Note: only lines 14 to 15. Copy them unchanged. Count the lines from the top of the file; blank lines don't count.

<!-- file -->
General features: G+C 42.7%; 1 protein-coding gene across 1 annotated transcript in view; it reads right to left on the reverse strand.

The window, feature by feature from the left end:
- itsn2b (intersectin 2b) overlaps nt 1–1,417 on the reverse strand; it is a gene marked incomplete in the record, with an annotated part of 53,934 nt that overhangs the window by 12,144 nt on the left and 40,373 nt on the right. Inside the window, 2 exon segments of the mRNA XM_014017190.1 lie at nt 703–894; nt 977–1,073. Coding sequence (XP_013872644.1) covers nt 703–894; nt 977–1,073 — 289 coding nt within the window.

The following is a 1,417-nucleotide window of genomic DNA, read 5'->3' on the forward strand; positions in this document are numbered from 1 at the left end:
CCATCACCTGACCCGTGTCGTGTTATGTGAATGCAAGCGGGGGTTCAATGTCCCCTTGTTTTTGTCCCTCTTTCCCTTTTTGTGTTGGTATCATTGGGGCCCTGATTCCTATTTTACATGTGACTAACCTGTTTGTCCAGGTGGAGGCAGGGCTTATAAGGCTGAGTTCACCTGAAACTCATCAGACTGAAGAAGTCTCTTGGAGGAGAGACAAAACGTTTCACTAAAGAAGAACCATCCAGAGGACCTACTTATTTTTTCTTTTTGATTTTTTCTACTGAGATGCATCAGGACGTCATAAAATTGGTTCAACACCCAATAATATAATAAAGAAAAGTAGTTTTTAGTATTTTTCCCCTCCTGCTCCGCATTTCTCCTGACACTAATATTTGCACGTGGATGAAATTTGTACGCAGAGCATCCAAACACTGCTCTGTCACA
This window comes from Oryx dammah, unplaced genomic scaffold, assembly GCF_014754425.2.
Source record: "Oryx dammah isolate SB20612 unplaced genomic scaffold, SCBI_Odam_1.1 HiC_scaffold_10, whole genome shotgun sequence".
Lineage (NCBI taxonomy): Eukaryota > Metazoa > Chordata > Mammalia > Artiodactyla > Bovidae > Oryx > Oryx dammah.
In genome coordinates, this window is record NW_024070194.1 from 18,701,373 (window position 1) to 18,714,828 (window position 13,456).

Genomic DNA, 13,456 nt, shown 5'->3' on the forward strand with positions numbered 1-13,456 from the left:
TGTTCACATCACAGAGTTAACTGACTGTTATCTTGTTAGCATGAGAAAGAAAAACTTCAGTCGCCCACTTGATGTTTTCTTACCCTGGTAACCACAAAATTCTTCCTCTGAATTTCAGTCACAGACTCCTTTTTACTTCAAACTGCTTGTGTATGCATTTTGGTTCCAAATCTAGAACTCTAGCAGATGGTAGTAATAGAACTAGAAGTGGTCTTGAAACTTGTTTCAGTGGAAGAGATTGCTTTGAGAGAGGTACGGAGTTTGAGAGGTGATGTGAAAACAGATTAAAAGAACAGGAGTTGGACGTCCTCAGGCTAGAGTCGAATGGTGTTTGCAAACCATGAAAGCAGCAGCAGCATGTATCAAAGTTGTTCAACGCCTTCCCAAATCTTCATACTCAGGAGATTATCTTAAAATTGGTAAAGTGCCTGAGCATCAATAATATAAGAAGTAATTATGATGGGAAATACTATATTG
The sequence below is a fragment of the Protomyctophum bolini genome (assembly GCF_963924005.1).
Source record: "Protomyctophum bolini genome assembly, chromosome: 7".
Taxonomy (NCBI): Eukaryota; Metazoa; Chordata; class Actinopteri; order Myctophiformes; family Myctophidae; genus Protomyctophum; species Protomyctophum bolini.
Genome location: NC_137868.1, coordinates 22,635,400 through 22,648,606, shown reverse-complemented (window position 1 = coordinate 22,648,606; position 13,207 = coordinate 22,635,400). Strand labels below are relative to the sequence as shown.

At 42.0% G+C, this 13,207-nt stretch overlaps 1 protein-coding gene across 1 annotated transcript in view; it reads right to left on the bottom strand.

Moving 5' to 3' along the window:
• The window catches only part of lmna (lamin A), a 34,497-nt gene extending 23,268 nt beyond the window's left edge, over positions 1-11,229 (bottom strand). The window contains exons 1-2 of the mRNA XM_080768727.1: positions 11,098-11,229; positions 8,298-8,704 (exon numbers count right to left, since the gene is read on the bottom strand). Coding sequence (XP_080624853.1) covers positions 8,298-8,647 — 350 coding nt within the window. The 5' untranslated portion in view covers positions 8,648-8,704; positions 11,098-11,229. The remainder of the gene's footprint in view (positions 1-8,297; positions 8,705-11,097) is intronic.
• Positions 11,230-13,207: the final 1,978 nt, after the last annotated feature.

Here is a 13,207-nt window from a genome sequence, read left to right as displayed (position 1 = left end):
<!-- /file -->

Taxonomy (NCBI): Eukaryota; Metazoa; Chordata; class Actinopteri; order Myctophiformes; family Myctophidae; genus Protomyctophum; species Protomyctophum bolini.
Genome location: NC_137868.1, coordinates 22,635,400 through 22,648,606, shown reverse-complemented (window position 1 = coordinate 22,648,606; position 13,207 = coordinate 22,635,400). Strand labels below are relative to the sequence as shown.